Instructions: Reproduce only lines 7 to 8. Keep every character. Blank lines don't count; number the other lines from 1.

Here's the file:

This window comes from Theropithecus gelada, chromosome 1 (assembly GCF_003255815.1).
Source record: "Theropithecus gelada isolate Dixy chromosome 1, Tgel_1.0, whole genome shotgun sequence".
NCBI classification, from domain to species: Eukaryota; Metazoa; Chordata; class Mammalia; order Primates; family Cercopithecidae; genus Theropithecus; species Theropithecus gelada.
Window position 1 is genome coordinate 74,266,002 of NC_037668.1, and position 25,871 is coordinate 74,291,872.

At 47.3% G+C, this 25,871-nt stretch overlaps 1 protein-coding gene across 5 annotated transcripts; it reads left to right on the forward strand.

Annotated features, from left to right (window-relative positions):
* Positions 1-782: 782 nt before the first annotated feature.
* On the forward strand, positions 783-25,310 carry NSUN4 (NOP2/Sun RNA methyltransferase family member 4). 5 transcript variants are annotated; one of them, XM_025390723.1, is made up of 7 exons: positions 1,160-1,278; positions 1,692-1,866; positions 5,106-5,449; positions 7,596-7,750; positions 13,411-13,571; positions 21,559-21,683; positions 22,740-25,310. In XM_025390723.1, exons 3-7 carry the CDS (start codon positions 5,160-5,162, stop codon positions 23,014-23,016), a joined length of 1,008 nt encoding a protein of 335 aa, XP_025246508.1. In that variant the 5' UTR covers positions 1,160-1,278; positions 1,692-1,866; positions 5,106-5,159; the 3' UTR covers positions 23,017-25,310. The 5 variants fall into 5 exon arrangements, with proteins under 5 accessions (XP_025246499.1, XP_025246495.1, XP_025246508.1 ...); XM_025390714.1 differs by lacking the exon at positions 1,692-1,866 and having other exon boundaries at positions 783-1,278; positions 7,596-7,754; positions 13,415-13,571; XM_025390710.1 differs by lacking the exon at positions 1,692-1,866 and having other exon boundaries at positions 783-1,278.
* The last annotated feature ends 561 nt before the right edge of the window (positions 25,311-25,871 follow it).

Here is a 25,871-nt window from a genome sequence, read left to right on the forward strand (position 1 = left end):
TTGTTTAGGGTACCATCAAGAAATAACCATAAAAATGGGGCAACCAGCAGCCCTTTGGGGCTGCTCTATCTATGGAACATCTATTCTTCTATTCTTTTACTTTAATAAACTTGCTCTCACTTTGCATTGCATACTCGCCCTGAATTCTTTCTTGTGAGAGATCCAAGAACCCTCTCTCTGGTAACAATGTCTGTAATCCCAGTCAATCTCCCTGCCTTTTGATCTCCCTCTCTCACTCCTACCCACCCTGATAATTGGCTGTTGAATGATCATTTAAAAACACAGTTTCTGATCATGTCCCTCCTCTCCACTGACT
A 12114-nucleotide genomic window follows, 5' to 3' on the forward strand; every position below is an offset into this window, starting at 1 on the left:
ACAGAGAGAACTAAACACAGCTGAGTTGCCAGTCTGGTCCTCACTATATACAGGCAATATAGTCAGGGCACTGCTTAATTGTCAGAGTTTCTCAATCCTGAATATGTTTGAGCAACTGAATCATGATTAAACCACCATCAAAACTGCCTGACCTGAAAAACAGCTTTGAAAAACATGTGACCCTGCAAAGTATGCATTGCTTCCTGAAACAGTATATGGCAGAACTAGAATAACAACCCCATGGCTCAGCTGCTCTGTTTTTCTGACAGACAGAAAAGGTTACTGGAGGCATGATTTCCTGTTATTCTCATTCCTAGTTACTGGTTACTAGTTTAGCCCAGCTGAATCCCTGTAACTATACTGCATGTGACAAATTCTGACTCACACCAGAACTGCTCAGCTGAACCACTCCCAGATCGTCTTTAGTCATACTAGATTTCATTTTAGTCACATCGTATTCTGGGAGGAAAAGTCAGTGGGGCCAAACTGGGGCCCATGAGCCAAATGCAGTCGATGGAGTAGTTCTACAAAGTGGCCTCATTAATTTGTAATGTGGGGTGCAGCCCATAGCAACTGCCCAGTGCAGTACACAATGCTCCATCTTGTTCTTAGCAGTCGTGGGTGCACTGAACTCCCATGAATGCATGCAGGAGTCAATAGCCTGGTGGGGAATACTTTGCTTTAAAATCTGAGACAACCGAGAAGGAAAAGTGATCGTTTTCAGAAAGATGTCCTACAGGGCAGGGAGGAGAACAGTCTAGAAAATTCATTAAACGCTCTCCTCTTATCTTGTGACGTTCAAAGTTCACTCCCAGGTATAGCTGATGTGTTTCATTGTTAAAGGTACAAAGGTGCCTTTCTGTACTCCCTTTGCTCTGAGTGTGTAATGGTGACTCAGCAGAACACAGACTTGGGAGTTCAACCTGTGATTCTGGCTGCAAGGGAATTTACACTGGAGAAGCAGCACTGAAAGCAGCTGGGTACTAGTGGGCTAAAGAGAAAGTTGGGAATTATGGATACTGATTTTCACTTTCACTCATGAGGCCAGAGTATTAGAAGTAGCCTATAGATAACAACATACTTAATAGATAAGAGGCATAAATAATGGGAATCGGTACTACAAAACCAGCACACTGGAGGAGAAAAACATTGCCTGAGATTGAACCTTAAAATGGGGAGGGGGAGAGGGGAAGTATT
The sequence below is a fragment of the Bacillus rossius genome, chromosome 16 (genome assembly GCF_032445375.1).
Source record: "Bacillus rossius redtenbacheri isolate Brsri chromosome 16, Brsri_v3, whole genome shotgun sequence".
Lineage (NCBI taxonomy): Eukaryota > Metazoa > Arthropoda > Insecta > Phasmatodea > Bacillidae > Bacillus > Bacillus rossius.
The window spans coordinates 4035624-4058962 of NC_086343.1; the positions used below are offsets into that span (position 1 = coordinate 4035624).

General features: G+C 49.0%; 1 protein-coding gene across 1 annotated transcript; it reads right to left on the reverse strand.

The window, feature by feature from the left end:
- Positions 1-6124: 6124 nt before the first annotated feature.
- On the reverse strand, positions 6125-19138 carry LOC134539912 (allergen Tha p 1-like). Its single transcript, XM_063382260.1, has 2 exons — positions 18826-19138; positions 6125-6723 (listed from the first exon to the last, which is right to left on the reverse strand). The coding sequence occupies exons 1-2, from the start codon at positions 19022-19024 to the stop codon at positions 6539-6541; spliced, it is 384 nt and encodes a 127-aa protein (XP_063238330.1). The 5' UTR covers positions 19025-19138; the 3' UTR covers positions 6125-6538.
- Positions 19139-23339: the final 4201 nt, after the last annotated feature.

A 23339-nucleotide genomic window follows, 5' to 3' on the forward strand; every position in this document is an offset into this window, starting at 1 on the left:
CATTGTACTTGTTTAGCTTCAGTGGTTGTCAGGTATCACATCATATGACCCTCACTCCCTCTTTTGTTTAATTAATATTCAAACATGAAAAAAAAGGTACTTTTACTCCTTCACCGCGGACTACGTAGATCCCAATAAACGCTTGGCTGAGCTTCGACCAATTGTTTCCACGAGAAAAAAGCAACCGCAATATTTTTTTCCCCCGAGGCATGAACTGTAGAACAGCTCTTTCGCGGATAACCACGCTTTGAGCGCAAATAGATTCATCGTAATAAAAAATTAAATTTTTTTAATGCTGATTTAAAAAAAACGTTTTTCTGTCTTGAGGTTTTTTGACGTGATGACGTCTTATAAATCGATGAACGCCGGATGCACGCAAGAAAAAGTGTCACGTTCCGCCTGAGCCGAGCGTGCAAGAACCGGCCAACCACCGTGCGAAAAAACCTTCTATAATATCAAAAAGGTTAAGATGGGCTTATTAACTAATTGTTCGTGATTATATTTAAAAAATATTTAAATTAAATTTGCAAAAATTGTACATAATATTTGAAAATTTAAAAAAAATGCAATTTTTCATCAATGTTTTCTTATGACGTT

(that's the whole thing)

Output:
* Positions 1-782: 782 nt before the first annotated feature.
* On the forward strand, positions 783-25,310 carry NSUN4 (NOP2/Sun RNA methyltransferase family member 4). 5 transcript variants are annotated; one of them, XM_025390723.1, is made up of 7 exons: positions 1,160-1,278; positions 1,692-1,866; positions 5,106-5,449; positions 7,596-7,750; positions 13,411-13,571; positions 21,559-21,683; positions 22,740-25,310. In XM_025390723.1, exons 3-7 carry the CDS (start codon positions 5,160-5,162, stop codon positions 23,014-23,016), a joined length of 1,008 nt encoding a protein of 335 aa, XP_025246508.1. In that variant the 5' UTR covers positions 1,160-1,278; positions 1,692-1,866; positions 5,106-5,159; the 3' UTR covers positions 23,017-25,310. The 5 variants fall into 5 exon arrangements, with proteins under 5 accessions (XP_025246499.1, XP_025246495.1, XP_025246508.1 ...); XM_025390714.1 differs by lacking the exon at positions 1,692-1,866 and having other exon boundaries at positions 783-1,278; positions 7,596-7,754; positions 13,415-13,571; XM_025390710.1 differs by lacking the exon at positions 1,692-1,866 and having other exon boundaries at positions 783-1,278.